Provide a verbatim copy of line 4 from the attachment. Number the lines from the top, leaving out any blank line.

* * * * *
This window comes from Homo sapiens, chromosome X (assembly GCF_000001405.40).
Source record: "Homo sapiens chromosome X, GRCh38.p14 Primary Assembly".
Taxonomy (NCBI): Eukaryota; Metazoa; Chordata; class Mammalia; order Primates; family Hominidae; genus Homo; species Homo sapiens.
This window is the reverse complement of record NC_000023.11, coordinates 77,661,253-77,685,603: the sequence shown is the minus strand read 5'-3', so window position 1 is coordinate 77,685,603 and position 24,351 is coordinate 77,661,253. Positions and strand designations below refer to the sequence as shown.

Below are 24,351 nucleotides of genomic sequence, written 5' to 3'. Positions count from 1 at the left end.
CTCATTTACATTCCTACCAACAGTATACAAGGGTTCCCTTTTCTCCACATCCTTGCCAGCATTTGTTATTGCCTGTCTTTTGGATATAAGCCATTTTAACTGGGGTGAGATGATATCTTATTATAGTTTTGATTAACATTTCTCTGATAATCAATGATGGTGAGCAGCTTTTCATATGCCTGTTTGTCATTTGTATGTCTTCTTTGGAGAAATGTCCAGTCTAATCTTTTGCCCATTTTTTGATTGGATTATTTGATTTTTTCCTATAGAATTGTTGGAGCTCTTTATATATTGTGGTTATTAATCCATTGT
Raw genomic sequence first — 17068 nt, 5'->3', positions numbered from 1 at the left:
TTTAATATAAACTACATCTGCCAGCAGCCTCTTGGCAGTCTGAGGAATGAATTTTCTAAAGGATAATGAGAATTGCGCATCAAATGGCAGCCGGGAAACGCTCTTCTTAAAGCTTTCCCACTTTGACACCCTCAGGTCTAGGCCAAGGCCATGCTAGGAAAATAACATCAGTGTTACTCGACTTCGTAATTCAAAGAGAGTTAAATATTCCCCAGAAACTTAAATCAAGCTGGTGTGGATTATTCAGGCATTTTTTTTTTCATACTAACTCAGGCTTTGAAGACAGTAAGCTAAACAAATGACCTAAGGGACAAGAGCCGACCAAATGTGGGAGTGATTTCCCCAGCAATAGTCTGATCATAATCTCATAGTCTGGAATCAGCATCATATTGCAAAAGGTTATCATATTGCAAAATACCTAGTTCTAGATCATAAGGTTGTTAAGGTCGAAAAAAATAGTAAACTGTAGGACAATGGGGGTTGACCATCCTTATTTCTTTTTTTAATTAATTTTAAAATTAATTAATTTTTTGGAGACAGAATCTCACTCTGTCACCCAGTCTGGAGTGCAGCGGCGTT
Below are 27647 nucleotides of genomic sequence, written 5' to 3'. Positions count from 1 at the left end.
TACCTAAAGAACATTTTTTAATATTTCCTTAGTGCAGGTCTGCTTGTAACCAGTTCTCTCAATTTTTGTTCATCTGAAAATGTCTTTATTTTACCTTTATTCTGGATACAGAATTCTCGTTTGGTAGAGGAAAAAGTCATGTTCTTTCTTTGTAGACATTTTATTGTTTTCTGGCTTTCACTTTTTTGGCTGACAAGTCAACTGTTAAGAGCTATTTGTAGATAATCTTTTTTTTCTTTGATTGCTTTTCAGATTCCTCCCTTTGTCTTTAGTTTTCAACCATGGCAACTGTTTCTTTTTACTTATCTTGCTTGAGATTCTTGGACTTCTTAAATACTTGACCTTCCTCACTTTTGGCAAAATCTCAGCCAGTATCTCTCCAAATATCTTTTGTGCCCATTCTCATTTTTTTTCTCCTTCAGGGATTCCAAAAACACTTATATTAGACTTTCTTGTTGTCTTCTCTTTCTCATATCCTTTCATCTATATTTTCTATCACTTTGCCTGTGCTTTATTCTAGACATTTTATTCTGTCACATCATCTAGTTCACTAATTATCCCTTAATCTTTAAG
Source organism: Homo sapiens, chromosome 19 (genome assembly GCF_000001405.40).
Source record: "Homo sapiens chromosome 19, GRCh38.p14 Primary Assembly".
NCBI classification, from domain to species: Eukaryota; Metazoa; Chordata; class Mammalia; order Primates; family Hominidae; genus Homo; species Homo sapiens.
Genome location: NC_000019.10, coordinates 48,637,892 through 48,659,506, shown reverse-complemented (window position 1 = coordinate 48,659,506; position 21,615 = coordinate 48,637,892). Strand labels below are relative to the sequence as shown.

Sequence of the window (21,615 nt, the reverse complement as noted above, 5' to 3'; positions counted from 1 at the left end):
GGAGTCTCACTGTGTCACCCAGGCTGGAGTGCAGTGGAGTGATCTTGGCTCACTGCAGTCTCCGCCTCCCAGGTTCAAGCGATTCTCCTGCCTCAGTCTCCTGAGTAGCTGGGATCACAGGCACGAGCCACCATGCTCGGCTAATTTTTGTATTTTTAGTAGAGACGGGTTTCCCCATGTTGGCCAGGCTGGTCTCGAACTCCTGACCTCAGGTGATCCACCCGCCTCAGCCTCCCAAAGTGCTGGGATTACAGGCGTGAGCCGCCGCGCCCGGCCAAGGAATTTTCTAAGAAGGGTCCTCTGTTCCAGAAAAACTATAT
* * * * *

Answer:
This window is the reverse complement of record NC_000023.11, coordinates 77,661,253-77,685,603: the sequence shown is the minus strand read 5'-3', so window position 1 is coordinate 77,685,603 and position 24,351 is coordinate 77,661,253. Positions and strand designations below refer to the sequence as shown.